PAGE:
Best time to start investing
Starting to save money early, even if the monthly contribution is small, is a wise financial decision. This strategy takes advantage of a principle called 'compound interest,' which we just discussed in the previous section. The power of compound interest means that even small contributions can add up over time, particularly when you start early.
Let's consider two friends, Alice and Bob. Alice starts saving $100 per month from age 16 in a retirement account that earns an average of 7% annually. Bob, on the other hand, waits until he's 35 to start saving, but he manages to save $200 per month with the same annual return.
When they both reach the age of 65, Alice would have contributed $58,800 while Bob would have contributed $72,000. However, because Alice started almost two decades earlier, her money had more time to compound. Despite contributing less money overall, Alice ends up with around $344,000 while Bob has approximately $243,000.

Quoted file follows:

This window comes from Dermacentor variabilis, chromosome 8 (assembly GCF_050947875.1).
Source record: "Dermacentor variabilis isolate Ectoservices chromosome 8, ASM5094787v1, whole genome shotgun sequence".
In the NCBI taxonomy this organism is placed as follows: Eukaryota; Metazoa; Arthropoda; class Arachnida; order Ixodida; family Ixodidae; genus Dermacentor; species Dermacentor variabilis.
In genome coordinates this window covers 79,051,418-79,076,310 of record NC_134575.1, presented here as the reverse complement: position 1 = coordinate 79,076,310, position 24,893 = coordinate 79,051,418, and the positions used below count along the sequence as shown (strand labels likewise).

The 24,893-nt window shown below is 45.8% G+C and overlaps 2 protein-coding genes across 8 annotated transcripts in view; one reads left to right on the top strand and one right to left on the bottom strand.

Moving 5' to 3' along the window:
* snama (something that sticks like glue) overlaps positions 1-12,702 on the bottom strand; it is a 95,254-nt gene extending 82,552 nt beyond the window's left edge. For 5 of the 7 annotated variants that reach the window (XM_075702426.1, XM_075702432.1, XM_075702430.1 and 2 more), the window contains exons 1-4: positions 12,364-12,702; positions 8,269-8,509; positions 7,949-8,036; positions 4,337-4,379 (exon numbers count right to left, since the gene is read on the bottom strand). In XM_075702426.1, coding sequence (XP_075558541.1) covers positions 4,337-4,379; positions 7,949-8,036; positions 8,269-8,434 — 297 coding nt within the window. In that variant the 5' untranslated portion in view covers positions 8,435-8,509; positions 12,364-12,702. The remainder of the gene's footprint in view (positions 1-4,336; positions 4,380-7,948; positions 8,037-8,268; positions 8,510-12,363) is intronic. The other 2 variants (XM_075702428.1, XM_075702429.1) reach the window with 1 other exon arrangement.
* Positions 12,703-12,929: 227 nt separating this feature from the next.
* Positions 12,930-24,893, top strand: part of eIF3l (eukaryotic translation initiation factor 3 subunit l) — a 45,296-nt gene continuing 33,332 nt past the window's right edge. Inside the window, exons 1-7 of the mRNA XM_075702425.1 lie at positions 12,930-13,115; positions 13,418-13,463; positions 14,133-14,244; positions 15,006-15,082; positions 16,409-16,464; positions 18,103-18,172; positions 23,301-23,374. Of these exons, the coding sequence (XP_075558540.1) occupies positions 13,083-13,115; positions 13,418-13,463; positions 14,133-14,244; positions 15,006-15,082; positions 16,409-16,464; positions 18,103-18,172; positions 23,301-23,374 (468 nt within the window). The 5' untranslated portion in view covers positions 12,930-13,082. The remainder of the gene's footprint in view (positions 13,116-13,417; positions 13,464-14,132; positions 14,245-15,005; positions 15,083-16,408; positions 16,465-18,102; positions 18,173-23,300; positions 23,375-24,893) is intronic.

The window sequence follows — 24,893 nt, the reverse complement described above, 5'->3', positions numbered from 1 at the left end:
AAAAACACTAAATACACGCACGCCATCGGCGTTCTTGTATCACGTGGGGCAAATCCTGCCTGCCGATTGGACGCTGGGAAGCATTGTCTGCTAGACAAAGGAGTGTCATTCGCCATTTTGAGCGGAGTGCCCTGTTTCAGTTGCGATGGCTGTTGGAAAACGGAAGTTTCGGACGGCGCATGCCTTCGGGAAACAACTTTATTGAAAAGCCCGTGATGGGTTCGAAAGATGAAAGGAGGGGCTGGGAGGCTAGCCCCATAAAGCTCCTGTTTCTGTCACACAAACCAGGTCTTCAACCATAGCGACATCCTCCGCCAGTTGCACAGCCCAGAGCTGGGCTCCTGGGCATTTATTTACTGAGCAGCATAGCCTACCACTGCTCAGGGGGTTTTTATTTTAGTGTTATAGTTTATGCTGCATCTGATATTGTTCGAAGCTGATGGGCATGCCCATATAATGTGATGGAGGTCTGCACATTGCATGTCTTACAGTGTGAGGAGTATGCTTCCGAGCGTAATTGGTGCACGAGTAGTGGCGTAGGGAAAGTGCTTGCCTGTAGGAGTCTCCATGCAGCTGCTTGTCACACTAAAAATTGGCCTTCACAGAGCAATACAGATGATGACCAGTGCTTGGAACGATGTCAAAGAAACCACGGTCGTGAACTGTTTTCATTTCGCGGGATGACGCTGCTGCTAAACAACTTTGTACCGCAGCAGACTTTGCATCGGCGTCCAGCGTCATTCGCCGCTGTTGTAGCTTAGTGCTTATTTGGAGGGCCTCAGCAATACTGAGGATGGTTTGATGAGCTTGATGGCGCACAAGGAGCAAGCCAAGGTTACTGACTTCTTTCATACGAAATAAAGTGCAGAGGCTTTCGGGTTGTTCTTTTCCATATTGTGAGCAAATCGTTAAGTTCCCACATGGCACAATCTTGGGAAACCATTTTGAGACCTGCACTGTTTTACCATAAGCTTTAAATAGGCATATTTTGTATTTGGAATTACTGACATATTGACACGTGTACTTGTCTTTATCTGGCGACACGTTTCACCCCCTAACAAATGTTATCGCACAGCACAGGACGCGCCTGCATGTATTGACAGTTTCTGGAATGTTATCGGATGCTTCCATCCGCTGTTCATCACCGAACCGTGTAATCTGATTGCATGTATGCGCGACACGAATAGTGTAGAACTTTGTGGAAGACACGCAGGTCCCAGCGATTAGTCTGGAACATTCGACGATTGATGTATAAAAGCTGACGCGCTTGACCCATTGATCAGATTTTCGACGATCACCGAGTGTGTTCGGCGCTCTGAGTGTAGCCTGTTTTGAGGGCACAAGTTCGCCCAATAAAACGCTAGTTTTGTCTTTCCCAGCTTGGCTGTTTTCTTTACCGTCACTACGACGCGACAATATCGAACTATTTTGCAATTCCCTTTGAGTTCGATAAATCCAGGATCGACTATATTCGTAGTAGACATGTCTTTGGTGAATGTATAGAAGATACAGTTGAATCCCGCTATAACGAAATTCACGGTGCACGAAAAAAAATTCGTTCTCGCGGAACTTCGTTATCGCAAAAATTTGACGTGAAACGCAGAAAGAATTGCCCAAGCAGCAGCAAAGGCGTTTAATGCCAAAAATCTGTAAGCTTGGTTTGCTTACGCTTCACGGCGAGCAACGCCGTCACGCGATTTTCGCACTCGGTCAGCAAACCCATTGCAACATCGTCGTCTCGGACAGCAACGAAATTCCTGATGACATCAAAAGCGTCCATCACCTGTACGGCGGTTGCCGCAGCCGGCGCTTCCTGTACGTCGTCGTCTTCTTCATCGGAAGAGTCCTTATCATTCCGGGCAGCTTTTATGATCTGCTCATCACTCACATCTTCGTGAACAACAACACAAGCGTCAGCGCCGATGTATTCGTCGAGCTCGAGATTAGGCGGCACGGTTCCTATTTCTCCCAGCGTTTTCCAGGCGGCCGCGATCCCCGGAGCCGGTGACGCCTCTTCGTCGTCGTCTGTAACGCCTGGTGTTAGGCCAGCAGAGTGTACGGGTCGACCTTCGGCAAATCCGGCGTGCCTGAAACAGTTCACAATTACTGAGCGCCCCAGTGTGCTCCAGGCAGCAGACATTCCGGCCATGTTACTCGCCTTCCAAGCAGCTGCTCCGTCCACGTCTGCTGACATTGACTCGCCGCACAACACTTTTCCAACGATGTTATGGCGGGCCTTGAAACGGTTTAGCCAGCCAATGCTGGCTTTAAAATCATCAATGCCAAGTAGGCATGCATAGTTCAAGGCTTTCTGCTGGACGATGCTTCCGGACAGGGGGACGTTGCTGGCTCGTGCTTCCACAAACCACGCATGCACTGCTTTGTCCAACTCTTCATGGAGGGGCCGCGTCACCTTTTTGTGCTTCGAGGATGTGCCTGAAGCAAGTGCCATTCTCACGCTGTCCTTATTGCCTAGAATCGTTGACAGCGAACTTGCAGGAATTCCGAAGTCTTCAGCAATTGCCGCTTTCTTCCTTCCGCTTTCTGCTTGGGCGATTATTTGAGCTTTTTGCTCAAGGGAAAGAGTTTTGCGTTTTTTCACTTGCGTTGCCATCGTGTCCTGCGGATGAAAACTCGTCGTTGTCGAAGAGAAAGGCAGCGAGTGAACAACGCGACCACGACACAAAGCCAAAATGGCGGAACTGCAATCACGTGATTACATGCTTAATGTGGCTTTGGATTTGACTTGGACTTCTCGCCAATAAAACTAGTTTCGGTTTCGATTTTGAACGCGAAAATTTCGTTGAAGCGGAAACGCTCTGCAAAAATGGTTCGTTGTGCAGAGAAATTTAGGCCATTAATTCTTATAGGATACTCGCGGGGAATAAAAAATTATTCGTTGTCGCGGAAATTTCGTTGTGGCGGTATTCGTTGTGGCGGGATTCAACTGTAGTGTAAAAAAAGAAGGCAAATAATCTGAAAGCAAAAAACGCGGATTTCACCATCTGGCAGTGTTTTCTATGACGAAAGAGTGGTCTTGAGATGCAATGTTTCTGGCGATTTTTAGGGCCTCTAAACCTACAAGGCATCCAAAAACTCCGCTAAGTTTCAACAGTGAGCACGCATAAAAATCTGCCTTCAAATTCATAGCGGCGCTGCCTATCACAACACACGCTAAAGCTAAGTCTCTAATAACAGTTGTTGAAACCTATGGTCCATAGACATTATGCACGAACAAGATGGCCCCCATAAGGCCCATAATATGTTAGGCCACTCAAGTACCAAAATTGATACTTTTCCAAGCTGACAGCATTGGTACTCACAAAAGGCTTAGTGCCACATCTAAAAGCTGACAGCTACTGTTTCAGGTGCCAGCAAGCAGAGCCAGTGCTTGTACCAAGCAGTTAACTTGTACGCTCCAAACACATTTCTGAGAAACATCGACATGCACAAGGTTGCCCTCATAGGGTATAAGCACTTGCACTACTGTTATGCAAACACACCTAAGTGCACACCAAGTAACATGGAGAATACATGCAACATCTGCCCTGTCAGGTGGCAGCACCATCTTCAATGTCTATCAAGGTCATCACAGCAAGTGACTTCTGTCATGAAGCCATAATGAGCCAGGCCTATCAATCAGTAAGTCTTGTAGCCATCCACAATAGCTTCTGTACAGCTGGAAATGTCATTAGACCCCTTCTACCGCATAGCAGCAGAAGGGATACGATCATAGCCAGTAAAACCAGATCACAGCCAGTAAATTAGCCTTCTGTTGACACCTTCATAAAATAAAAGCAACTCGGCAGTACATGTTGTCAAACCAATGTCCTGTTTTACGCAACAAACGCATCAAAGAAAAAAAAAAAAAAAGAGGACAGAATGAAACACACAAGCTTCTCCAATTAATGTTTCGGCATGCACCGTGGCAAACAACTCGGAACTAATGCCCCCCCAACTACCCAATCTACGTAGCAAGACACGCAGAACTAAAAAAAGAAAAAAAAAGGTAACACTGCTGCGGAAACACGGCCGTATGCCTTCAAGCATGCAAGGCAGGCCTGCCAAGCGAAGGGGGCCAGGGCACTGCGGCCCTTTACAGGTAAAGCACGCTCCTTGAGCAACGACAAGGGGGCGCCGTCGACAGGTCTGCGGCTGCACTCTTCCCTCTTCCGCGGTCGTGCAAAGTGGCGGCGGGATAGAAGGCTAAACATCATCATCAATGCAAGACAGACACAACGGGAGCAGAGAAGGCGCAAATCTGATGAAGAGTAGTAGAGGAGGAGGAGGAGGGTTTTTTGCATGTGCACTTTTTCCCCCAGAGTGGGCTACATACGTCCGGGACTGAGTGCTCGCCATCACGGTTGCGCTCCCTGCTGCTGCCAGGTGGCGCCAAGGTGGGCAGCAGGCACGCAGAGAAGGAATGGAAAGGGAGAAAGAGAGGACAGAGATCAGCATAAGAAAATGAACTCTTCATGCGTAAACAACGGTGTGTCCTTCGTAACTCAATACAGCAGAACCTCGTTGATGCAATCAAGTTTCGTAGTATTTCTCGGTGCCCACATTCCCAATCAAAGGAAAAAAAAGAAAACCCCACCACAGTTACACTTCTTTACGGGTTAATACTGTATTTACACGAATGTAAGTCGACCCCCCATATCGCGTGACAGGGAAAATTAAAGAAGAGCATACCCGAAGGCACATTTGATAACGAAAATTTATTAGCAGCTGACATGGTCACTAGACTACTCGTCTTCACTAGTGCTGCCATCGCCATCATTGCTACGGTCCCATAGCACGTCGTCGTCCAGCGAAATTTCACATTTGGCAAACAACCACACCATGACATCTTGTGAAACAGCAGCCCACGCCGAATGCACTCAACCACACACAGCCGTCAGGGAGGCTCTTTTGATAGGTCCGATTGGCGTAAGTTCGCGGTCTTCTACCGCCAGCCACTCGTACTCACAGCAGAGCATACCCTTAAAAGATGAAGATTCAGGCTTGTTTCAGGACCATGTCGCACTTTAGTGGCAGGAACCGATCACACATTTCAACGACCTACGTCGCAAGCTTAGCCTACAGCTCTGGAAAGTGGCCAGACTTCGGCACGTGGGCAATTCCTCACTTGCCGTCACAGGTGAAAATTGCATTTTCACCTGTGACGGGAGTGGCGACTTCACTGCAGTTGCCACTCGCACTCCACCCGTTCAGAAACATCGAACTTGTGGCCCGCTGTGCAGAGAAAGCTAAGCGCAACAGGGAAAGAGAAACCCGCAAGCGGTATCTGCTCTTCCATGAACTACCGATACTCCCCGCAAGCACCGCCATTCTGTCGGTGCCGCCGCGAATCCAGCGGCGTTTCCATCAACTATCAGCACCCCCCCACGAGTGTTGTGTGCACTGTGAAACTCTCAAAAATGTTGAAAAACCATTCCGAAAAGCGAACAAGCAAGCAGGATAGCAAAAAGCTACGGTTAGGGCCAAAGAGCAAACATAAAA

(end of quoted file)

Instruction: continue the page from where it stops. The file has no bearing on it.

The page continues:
This example shows why starting to save early is beneficial, even if the initial amount you can contribute is small. The longer your money has to compound, the more potential it has to increase in value. It's not just about the amount you save, but also about the time you allow your money to grow. Like planting seeds, the key is to start early and consistently, allowing each contribution the maximum time to grow and yield results.
Remember, it's not just about the amount you save, but also the time you allow that money to grow. As with planting seeds, the key is to start early and consistently, giving each contribution the maximum time to grow and yield results.